Did you know that (as of 2014) feral hogs have been documented in 99 percent of our 254 Texas counties? That's according to Josh Helcel, an extension associate with Texas A&M AgriLife Extension Service in Burnet.
Yesterday, he spoke on the topic to Texas Master Naturalists (including me) with the Highland Lakes chapter. In the interest of educating others, I thought I'd share some of his insights here.
First of all, NEVER go after a wounded or cornered pig or one with babies. Feral hogs can be VERY aggressive and dangerous when threatened.
"Feral hogs are literally everywhere, somewhere to the tune of 2.6 million in Texas," said Helcel, who's known as the Pig Man and Hog Man among his colleagues. "But more recent estimates put the numbers at 3.5 million to 5 million."
"There are more feral hogs in Texas than everywhere else in the world combined," he said. "But we also have more deer feeders and supplemental feeders in Texas, too (which attract the pigs)."
Ecological and wildlife impacts
They need water because they have no sweat glands, Helcel said. Their thermo-regulation is accomplished by wallowing, which impacts water quality. In addition to potentially destroying riparian areas, feral pigs can contaminate water, increase run off and impair watersheds.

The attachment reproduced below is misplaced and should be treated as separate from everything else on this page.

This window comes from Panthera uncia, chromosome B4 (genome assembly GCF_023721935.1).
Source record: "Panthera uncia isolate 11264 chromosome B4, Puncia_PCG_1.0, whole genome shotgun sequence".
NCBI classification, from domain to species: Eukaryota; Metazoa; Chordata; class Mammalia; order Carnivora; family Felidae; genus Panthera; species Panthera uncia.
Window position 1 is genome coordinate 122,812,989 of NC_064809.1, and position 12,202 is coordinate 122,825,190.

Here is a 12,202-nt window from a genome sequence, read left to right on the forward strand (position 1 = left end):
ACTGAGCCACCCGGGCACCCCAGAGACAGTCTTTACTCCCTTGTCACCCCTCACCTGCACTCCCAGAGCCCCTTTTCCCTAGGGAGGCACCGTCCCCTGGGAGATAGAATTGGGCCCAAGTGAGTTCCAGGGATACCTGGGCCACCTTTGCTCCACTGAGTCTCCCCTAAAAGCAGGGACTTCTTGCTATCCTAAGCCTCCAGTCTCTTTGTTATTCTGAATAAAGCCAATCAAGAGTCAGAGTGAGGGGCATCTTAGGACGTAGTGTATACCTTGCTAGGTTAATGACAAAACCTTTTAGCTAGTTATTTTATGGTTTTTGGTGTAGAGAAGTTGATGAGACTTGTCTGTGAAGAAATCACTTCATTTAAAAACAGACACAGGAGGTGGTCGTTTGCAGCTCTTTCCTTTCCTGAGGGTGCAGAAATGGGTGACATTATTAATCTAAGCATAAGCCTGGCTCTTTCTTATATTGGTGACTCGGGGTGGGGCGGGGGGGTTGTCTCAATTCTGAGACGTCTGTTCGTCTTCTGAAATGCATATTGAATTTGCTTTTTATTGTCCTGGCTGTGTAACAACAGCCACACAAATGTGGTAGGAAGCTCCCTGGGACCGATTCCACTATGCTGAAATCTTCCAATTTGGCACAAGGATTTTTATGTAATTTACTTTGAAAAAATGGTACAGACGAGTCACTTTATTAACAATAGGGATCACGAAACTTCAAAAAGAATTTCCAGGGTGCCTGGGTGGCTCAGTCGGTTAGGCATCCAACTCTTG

Their wallowing and rooting can also negatively impact native species, such as live oak and hickory. The flip side: Chinese tallows and other invasives can move in.
Feral pigs kill and eat ground-nesting birds, fawns and other wildlife. They destroy native habitat and compete with native species for resources (water, food and cover). They also carry Lyme disease and other tick-borne illnesses.
Highly successful animals
"Their success is due to their intelligence and adaptability," Helcel said. Behind chimps, pigs claim the second highest intelligence among mammals.
A high rate of reproduction also boosts their success. "Pigs are the most reproductive successful mammal worldwide," Helcel said. "They are sexually viable at six to 10 months of age." Their gestation period is three months, three weeks, and three days. The older a sow grows, the more litters she annually produces, too. In less than two years, 42 pigs can be traced back to one sow, Helcel said.
"We have to remove 66 percent (of feral pigs) annually in order to maintain current populations," Helcel continued. "Currently, though, we're only removing 29 percent of the population annually. A lot needs to be done."
Legally, control options include trapping, snaring, shooting, aerial guns and trained dogs. According to Helcel, the most effective method is to use corral traps that are large enough to capture an entire "sounder" (a sow and her babies). He recommended using 5-foot-high cattle pen panels (he showed a video that documents a pig sprinting over a 4-foot-high panel) and even using existing deer feeders within a corral trap.
"You must remove feral pigs at the sounder level it you want to impact their numbers," Helcel said.
Read more about feral hogs at Wild Wonderings, a blog written by Josh Helcel and other Extension experts, and The Feral Hog in Texas by wildlife biologist Rick Taylor.